6 July 2010

Ninth “Oxford” International Symposium on Archaeoastronomy

The “Oxford” symposia are the foremost international conferences in the interdisciplinary field of archaeoastronomy, attracting leading researchers in fields such as astronomy, anthropology, archaeology, history, museum studies, surveying, statistics, and the history of religions as well as the history of science and astronomy.

The ninth “Oxford” International Symposium on Archaeoastronomy will be held in Peru in January 2011, the first time this event has been held in South America.

Oxford IX will focus upon topics such as methodological and theoretical issues in cultural astronomy, ethnographic and historical approaches, regional syntheses, and cultural astronomy as a tool for breaking down barriers in society.

The main Oxford IX conference will take place in Lima from Jan 5 to Jan 9, 2011. There will be a half-day excursion in the middle, and a variety of other social events are planned. Afterwards there will be a two-day excursion to sites in the Casma area of northern Peru, including the now-famous Chankillo, whose thirteen towers have been hailed as a solar “observatory”.

A regional meeting, featuring tutorials and workshops, will be held in the vicinity of Cusco starting on Jan 13. This will focus on South America and aims, in collaboration with SIAC, to support and encourage the development of cultural astronomy throughout the continent.

Invited keynote speakers at Oxford IX include Gary Urton, Dumbarton Oaks Professor of Pre-Columbian Studies at Harvard University, who is well known for his work on the Andean knotted string devices known as khipu, and George Miley, IAU Vice President for Education and Development, who is spearheading the IAU’s initiative to use astronomy to stimulate sustainable development in the developing world.

The Scientific Organising Committee for Oxford IX includes internationally renowned specialists from a variety of academic disciplines, based in a variety of countries from all five continents. The Local and Regional Organising Committee includes representatives from Peru, Argentina and Brazil. The Oxford symposia are supported by the International Society for Archaeoastronomy and Astronomy in Culture (ISAAC).

More information: http://www1.archaeoastronomy.org/index.php?option=com_content&view=article&id=16&Itemid=19&lang=en 

Astro Book Drive Update

6 July 2010

In 2008 "Ghana Science Project" built the first public planetarium in Accra, Ghana the only digital planetarium in West, East or Central Africa. The planetarium gave a good boost in astronomy education in Ghana. Since it's inauguration in 2008, the planetarium has come a long way serving and educating many students and public.  Education & Public Outreach Unit of Cornell University (USA), currently running a book drive to facilitate Ghana Science Project to improve their astronomy outreach efforts. Read more: http://astrodrive.lakdiva.net/projects/ghana_bookdrive.html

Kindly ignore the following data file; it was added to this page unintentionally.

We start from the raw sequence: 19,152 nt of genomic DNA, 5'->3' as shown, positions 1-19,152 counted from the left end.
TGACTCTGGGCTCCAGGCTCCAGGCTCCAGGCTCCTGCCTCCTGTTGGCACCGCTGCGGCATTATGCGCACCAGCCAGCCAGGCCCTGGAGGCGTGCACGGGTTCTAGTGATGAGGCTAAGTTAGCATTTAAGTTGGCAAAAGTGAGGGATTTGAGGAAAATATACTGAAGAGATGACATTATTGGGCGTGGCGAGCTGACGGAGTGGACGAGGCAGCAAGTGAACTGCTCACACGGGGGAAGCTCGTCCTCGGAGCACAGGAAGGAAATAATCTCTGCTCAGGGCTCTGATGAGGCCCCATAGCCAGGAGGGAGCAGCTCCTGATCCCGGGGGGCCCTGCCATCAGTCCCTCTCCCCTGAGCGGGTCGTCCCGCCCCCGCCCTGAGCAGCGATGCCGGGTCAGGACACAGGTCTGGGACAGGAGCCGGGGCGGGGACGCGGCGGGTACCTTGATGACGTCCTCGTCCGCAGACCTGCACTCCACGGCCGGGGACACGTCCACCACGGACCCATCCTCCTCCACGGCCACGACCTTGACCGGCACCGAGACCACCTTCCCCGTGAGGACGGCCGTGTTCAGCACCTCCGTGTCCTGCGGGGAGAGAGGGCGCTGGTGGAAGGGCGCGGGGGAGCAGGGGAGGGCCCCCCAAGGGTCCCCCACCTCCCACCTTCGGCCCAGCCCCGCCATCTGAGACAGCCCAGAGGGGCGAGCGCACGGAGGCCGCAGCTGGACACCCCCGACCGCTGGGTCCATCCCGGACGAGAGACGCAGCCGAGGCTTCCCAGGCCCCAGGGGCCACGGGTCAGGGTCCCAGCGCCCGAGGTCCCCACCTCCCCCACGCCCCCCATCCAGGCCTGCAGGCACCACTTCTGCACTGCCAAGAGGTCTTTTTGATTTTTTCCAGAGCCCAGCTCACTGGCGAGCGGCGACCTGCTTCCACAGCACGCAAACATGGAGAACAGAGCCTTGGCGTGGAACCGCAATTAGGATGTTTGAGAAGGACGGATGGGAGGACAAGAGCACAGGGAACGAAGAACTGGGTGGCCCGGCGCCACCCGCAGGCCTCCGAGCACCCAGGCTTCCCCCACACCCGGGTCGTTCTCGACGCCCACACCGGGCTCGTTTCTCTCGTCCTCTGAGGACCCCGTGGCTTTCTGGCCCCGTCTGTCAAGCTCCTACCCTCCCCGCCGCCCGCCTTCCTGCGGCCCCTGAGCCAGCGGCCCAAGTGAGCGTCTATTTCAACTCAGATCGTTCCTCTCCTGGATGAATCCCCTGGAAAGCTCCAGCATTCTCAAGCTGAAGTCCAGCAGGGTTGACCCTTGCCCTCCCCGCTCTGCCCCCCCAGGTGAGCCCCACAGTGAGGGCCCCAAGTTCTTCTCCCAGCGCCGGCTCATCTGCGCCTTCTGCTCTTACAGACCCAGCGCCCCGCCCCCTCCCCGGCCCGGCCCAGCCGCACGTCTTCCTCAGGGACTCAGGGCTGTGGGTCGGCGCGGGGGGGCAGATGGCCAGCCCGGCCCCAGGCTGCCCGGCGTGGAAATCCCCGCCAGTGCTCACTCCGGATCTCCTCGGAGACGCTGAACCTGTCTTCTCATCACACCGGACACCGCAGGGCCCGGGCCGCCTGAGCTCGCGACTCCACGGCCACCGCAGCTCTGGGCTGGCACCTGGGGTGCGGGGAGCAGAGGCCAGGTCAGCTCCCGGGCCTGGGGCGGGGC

Astro Book Drive on Facebook and Twitter!!!
Join ABD Facebook group and page.
Follow #AstroBookDrive on Twitter - http://twitter.com/astrobookdrive

Other Book Drives: http://astrodrive.lakdiva.net/projects

Côte d’Ivoire, Mozambique, Rwanda, Jamaica, Tanzania etc…

Upcoming Book Drives:

Nepal and Book Drives – Await more information!

Get Involved - DONATE!

If you or your group would like to donate materials to another group from a developing country, please go to - Get Involved and read FAQ for more information. Get in touch if you are interested - contact.


Do you belong to an astronomy group from a developing country? We welcome you to request books for your group, please go to the Request page.


To learn how AstroBookDrive started and who's behind it, please go to the About page

3D atlas of the universe TED talk online

5 July 2010

Following the global success of the YouTube move The Known Universe, with over five million views, Carter Emmart, director of astrovisualization at the American Museum of Natural History in New York was invited to present at the well-renowned TED Talks in February 2010.

Buy 5 Galileoscopes, Get 1 Free!

4 July 2010

Galileoscopes are in stock and available for rapid delivery - no more long waits. New prices are $30 each for 1 to 5 kits, or $150 for a case of 6 ($25 each); that’s like getting 1 free for every 5 you buy at the regular price! Ongoing support for teachers and others using Galileoscopes with students and the public is now available through NOAO’s Teaching With Telescopes website: http://www.TeachingWithTelescopes.org. Also, through a generous donation from Ric and Jean Edelman, 1 to 5 **FREE** Galileoscopes are available to U.S. primary-, middle-, and secondary-school teachers; recipients pay only for shipping/handling. For details, go to http://www.galileoscope.org and click on the Order Now! link. Now is the time to order Galileoscopes for use in your Fall 2010 education and outreach programs!

IYA2009 Updates

2 July 2010

Naming X competition - Winners Announced
The Naming X team is delighted to announce the winners and runners up of Naming X, a global online competition launched in honour of Venetia Burney Phairwho named the minor planet Pluto in 1930, aged 11. More information: http://www.astronomy2009.org/news/updates/964/

6 Ways to Help an Astronomer: Read More http://www.wired.com/wiredscience/2010/06/citizen-space-science-gallery/all/1#ixzz0sQNNdxuu

Llegamos en Paz para Toda la Humanidad: A modern view of Apollo 11
The IYA2009 Committee in Puerto Rico has produced a book (in Spanish) that contains the oral presentations at the Apollo 11 celebration event. You can find the PDF here: http://www.astronomy2009pr.org/Apollo11_book/book.pdf

13th Global Hands-on Universe Meeting, Garching, Germany, 1 - 7 August 2010: http://www.astronomy2009.org/news/updates/961/